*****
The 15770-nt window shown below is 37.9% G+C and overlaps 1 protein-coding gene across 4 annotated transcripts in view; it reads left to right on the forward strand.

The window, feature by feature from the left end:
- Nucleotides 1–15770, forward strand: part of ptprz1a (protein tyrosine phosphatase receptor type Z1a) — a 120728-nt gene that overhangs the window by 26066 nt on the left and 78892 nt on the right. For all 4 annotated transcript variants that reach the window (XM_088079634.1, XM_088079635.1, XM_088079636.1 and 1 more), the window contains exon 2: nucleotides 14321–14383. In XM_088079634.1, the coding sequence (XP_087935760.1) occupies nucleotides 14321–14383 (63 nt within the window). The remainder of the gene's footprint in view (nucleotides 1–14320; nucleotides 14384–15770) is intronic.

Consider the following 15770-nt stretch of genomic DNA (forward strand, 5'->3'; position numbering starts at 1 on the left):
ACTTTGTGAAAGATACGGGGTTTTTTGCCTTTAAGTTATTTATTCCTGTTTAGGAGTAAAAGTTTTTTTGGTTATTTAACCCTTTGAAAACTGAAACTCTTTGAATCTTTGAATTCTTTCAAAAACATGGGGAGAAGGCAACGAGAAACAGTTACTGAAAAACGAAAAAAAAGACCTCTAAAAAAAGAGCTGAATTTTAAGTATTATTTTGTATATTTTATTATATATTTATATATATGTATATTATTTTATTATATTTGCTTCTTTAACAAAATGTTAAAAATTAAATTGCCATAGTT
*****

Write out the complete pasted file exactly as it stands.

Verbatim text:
The 15770-nt window shown below is 37.9% G+C and overlaps 1 protein-coding gene across 4 annotated transcripts in view; it reads left to right on the forward strand.

The window, feature by feature from the left end:
- Nucleotides 1–15770, forward strand: part of ptprz1a (protein tyrosine phosphatase receptor type Z1a) — a 120728-nt gene that overhangs the window by 26066 nt on the left and 78892 nt on the right. For all 4 annotated transcript variants that reach the window (XM_088079634.1, XM_088079635.1, XM_088079636.1 and 1 more), the window contains exon 2: nucleotides 14321–14383. In XM_088079634.1, the coding sequence (XP_087935760.1) occupies nucleotides 14321–14383 (63 nt within the window). The remainder of the gene's footprint in view (nucleotides 1–14320; nucleotides 14384–15770) is intronic.

Consider the following 15770-nt stretch of genomic DNA (forward strand, 5'->3'; position numbering starts at 1 on the left):
ACTTTGTGAAAGATACGGGGTTTTTTGCCTTTAAGTTATTTATTCCTGTTTAGGAGTAAAAGTTTTTTTGGTTATTTAACCCTTTGAAAACTGAAACTCTTTGAATCTTTGAATTCTTTCAAAAACATGGGGAGAAGGCAACGAGAAACAGTTACTGAAAAACGAAAAAAAAGACCTCTAAAAAAAGAGCTGAATTTTAAGTATTATTTTGTATATTTTATTATATATTTATATATATGTATATTATTTTATTATATTTGCTTCTTTAACAAAATGTTAAAAATTAAATTGCCATAGTT